Finding Strength in Times of Sorrow
“First of all, grieving is okay.” —Cheri (Stephens) Walter (HEART GUIDE, in memory of her parents).
“Find ways to take care of yourself, and don’t set expectations for yourself. There’s absolutely no right or wrong way to grieve.” —Justin Phillips (HEART GUIDE, in memory of her son).
In Western culture, we sometimes equate strength with the images from movies: the tough-talking men who wield commando weapons or the heroes and heroines who destroy villains with supernatural forces. Despite the popularity of these movies, that is not the kind of strength we need for most of life’s challenges. While strength can mean putting on our game face, that’s also not what I’m referring to here. The strength we call upon during times of despair is completely different.
On a journey through sorrow, our greatest trials—as well as our source of courage—often reside deep within the depths of our very soul.
Strength is not the armory we erect to protect ourselves. On the contrary, true daring may mean letting our guard down long enough to allow our emotions to come through, with tender self-compassion; rather than fending them off with unhealthy coping habits. Being completely honest about our feelings can take tremendous bravery on our part. We may need dauntless resolve to simply be fully present in the moment.
Make no mistake: Acknowledging intense heartache is the mark of a spiritual warrior.
Such a warrior summons the might of a ground-shaking mama bear roar; she releases the penetrating howl of a lone wolf in the dark forest of the night; and, at daybreak, heeds the insistent call of the hawk circling high above.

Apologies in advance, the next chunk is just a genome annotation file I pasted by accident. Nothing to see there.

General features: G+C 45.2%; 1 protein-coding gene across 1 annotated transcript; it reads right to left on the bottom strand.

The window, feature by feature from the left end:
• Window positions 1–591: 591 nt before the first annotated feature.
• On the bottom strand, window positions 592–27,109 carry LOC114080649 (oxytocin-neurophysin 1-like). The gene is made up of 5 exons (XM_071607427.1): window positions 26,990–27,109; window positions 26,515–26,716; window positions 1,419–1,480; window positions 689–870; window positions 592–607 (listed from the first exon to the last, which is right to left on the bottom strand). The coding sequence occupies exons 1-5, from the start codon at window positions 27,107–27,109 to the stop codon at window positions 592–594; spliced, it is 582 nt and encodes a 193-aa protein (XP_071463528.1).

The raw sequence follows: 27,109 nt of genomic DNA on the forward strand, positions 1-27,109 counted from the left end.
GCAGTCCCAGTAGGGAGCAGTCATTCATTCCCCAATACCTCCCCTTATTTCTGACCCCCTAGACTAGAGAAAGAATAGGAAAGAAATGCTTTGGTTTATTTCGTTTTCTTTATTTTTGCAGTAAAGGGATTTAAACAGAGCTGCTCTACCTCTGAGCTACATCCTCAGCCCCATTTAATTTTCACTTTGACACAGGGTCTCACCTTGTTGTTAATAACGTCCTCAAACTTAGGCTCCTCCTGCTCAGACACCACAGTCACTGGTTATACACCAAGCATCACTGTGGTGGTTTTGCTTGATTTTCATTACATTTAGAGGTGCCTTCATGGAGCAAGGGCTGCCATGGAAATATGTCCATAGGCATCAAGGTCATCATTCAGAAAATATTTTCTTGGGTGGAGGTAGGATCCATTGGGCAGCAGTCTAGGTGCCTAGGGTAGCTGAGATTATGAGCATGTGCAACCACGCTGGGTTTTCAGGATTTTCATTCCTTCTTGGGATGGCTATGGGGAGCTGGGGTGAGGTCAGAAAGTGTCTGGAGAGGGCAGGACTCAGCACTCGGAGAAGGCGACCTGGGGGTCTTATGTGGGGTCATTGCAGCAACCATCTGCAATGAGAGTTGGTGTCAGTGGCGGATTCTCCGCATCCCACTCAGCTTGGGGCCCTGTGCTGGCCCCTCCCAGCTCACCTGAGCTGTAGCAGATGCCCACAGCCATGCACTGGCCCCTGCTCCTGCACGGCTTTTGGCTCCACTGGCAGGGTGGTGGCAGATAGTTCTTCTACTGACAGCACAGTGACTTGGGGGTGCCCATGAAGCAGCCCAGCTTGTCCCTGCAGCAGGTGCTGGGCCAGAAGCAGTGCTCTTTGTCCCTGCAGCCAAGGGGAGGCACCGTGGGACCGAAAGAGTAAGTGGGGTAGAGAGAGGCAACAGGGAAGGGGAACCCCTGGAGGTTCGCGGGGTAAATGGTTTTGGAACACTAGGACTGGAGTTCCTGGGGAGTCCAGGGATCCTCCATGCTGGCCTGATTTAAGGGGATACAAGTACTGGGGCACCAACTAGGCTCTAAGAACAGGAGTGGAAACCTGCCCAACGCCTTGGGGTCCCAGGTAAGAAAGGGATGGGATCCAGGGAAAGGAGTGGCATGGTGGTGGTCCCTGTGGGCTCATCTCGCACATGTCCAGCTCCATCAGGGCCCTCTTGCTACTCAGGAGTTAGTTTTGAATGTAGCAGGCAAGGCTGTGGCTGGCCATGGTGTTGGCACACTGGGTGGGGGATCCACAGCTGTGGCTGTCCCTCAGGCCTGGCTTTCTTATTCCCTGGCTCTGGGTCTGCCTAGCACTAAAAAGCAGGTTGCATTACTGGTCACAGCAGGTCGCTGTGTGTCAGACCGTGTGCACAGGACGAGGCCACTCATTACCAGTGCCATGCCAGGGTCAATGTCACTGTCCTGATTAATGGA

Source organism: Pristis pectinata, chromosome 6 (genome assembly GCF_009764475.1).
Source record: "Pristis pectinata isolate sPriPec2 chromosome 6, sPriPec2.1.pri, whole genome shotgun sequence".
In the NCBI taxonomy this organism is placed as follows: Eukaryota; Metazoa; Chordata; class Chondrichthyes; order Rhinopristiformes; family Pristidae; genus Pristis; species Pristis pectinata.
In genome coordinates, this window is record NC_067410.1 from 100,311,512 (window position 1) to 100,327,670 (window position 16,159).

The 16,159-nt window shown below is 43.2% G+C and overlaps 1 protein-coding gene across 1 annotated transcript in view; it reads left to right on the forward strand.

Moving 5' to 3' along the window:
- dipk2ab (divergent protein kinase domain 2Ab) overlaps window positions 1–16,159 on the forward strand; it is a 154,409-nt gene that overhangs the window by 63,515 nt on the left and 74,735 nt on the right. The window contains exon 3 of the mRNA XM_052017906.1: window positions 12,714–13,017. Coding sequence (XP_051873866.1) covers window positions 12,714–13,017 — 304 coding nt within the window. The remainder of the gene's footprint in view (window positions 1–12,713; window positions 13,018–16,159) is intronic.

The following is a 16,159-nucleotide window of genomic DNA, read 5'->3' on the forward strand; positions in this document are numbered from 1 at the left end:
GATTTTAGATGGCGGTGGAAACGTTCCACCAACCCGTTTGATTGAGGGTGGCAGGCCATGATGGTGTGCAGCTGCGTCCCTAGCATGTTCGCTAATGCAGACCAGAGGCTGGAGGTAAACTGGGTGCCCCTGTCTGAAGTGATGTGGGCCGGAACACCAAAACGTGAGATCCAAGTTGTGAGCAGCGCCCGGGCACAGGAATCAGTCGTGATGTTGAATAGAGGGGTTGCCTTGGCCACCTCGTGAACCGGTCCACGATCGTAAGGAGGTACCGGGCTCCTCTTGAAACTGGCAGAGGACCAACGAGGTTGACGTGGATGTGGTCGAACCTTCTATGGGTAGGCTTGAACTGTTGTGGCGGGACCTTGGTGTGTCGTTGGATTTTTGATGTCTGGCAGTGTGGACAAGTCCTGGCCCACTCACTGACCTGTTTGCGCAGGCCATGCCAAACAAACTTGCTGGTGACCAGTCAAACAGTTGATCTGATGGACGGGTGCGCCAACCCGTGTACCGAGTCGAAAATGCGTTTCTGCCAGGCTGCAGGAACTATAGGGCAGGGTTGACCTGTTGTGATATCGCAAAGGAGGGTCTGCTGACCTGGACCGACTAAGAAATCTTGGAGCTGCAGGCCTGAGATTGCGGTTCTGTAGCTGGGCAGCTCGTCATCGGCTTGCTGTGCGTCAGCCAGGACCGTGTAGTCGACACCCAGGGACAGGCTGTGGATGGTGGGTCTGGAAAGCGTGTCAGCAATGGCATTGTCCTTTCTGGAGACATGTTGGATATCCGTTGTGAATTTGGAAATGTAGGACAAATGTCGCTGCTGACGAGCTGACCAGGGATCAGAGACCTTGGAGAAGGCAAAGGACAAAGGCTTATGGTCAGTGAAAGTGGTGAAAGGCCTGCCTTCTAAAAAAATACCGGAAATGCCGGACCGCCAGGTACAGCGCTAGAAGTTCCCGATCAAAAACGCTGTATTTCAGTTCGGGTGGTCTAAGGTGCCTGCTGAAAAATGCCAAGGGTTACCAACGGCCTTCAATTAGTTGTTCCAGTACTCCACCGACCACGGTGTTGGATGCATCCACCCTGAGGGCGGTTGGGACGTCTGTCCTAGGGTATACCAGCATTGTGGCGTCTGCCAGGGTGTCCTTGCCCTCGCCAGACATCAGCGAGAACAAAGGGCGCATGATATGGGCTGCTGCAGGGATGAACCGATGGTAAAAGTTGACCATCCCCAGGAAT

Inner strength appears in gentler moments as well: while watching a candle softly flicker, or while listening to birdsong in the early morning mist, or while noticing the autumn breeze shaking the leaves from their branches.
With sorrow, the sun’s warmth and the passing clouds become our strength. The songs we sing, the paint we splash on a canvass, the words we pour forth in poems, or the free-flowing movement of our bodies as we dance across the floor become our strength.
Our inner strength is always there. It is there while we clear the fog of our minds. It is there while we heal the ache of our soul. It is there in the calm as well as in the rumblings of a fierce storm.
It is there in the quiet of our heart.
It is there in the holding on and in the letting go.
More importantly, our strength is there in the people who love and support us: the friends, family members, and neighbors who remind us that we do not have to carry our burdens alone.
Peace & love,